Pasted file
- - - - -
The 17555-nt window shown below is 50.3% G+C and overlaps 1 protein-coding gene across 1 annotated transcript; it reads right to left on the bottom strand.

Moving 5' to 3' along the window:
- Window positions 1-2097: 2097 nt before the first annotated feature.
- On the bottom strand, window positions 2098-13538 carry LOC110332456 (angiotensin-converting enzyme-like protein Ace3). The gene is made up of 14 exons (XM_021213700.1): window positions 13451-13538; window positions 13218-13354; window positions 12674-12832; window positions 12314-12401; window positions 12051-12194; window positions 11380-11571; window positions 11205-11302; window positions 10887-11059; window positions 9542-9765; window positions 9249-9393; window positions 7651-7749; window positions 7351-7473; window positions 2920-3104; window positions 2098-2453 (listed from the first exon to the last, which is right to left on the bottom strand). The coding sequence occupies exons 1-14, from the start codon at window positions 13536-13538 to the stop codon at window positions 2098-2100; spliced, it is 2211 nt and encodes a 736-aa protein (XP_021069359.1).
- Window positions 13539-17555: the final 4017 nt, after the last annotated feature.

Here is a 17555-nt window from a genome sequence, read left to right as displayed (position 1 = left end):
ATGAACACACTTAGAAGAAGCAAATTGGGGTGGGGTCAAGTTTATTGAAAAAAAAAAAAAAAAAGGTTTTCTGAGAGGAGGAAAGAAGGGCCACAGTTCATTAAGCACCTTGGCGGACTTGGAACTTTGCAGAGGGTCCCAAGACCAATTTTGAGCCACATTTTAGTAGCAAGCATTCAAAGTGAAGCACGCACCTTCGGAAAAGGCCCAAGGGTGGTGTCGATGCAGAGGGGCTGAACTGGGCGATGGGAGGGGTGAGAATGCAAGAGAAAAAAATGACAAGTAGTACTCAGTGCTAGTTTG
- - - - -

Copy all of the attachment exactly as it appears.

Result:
The 17555-nt window shown below is 50.3% G+C and overlaps 1 protein-coding gene across 1 annotated transcript; it reads right to left on the bottom strand.

Moving 5' to 3' along the window:
- Window positions 1-2097: 2097 nt before the first annotated feature.
- On the bottom strand, window positions 2098-13538 carry LOC110332456 (angiotensin-converting enzyme-like protein Ace3). The gene is made up of 14 exons (XM_021213700.1): window positions 13451-13538; window positions 13218-13354; window positions 12674-12832; window positions 12314-12401; window positions 12051-12194; window positions 11380-11571; window positions 11205-11302; window positions 10887-11059; window positions 9542-9765; window positions 9249-9393; window positions 7651-7749; window positions 7351-7473; window positions 2920-3104; window positions 2098-2453 (listed from the first exon to the last, which is right to left on the bottom strand). The coding sequence occupies exons 1-14, from the start codon at window positions 13536-13538 to the stop codon at window positions 2098-2100; spliced, it is 2211 nt and encodes a 736-aa protein (XP_021069359.1).
- Window positions 13539-17555: the final 4017 nt, after the last annotated feature.

Here is a 17555-nt window from a genome sequence, read left to right as displayed (position 1 = left end):
ATGAACACACTTAGAAGAAGCAAATTGGGGTGGGGTCAAGTTTATTGAAAAAAAAAAAAAAAAAGGTTTTCTGAGAGGAGGAAAGAAGGGCCACAGTTCATTAAGCACCTTGGCGGACTTGGAACTTTGCAGAGGGTCCCAAGACCAATTTTGAGCCACATTTTAGTAGCAAGCATTCAAAGTGAAGCACGCACCTTCGGAAAAGGCCCAAGGGTGGTGTCGATGCAGAGGGGCTGAACTGGGCGATGGGAGGGGTGAGAATGCAAGAGAAAAAAATGACAAGTAGTACTCAGTGCTAGTTTG